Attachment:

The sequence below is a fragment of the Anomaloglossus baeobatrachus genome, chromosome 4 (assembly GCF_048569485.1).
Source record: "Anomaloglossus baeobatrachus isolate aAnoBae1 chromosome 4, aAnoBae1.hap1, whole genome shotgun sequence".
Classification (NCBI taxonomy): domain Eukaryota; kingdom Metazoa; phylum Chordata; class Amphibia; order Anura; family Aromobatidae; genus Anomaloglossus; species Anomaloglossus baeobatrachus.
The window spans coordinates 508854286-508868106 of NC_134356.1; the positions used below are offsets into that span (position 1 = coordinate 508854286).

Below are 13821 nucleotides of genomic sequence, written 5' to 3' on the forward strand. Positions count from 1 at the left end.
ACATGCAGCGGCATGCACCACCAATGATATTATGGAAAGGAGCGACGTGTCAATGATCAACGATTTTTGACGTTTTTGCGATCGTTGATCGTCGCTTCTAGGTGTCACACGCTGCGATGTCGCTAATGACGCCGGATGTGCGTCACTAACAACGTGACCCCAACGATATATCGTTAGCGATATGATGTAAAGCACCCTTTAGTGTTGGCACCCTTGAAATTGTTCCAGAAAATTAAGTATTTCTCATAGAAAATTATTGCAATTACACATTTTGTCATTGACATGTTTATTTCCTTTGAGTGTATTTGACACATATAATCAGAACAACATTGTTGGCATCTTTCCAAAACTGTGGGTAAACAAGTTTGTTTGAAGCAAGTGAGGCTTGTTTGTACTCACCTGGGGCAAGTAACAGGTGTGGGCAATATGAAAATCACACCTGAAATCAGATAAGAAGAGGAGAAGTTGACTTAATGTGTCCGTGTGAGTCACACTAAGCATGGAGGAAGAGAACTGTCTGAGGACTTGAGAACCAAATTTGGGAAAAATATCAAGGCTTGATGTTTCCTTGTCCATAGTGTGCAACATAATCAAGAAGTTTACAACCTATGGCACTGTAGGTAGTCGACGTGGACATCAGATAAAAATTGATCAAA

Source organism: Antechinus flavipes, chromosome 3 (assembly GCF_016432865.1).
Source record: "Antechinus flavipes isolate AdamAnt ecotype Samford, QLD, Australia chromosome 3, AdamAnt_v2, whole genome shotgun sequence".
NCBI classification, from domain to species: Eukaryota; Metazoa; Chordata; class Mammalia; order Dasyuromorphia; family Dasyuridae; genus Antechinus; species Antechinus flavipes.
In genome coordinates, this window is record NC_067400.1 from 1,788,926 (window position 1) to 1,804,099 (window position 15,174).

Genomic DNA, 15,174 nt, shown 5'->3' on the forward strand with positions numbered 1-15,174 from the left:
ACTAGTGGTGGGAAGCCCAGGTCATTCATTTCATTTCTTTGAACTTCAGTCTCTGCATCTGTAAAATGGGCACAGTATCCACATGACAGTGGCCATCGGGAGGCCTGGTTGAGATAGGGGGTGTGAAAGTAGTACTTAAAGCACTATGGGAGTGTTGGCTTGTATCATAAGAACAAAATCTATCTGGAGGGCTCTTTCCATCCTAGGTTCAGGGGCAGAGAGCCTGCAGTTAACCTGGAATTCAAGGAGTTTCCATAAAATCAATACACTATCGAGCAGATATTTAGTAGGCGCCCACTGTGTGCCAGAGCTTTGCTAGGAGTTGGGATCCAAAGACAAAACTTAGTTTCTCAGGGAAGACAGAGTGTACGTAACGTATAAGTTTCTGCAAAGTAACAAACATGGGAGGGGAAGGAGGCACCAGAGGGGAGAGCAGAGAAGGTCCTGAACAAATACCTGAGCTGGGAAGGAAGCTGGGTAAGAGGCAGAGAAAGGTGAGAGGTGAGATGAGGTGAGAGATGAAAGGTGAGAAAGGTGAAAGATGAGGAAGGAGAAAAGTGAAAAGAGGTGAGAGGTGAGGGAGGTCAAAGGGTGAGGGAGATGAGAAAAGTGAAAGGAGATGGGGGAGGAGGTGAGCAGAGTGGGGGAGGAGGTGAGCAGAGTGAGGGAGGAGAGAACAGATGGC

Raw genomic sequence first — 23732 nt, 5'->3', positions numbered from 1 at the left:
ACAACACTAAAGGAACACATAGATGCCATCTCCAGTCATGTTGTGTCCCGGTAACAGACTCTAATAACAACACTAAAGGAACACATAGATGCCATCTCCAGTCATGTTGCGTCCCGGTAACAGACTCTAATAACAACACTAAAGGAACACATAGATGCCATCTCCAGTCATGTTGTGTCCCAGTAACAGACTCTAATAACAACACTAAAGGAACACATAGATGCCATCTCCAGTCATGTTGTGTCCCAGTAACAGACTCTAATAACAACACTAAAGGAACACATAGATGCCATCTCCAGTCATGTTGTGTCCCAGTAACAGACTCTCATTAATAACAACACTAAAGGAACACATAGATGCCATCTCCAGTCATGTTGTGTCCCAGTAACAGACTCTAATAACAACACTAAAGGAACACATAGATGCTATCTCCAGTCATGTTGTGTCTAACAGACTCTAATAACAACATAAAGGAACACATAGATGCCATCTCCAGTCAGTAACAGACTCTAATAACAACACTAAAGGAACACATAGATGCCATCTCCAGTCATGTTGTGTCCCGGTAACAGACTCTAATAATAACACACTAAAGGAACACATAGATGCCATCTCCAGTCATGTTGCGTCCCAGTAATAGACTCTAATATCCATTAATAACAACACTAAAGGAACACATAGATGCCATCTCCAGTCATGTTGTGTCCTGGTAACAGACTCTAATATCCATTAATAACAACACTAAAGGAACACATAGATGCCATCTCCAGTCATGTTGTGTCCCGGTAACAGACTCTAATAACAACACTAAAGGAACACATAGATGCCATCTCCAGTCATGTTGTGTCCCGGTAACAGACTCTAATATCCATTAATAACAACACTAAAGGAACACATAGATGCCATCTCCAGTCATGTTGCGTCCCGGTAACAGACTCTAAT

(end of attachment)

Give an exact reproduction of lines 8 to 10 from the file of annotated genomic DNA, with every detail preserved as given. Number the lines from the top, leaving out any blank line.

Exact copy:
Source record: "Antechinus flavipes isolate AdamAnt ecotype Samford, QLD, Australia chromosome 3, AdamAnt_v2, whole genome shotgun sequence".
NCBI classification, from domain to species: Eukaryota; Metazoa; Chordata; class Mammalia; order Dasyuromorphia; family Dasyuridae; genus Antechinus; species Antechinus flavipes.
In genome coordinates, this window is record NC_067400.1 from 1,788,926 (window position 1) to 1,804,099 (window position 15,174).